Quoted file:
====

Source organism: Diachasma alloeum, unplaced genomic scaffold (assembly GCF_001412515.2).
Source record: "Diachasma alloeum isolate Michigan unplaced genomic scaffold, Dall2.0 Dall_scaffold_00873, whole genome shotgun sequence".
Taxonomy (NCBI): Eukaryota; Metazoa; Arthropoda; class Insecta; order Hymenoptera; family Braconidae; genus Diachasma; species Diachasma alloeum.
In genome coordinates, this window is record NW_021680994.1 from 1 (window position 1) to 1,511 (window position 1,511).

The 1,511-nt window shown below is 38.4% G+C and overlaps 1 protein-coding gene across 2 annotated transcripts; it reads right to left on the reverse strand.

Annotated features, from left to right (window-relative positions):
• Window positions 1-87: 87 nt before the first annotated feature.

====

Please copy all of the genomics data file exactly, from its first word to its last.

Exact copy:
Source organism: Diachasma alloeum, unplaced genomic scaffold (assembly GCF_001412515.2).
Source record: "Diachasma alloeum isolate Michigan unplaced genomic scaffold, Dall2.0 Dall_scaffold_00873, whole genome shotgun sequence".
Taxonomy (NCBI): Eukaryota; Metazoa; Arthropoda; class Insecta; order Hymenoptera; family Braconidae; genus Diachasma; species Diachasma alloeum.
In genome coordinates, this window is record NW_021680994.1 from 1 (window position 1) to 1,511 (window position 1,511).

The 1,511-nt window shown below is 38.4% G+C and overlaps 1 protein-coding gene across 2 annotated transcripts; it reads right to left on the reverse strand.

Annotated features, from left to right (window-relative positions):
• Window positions 1-87: 87 nt before the first annotated feature.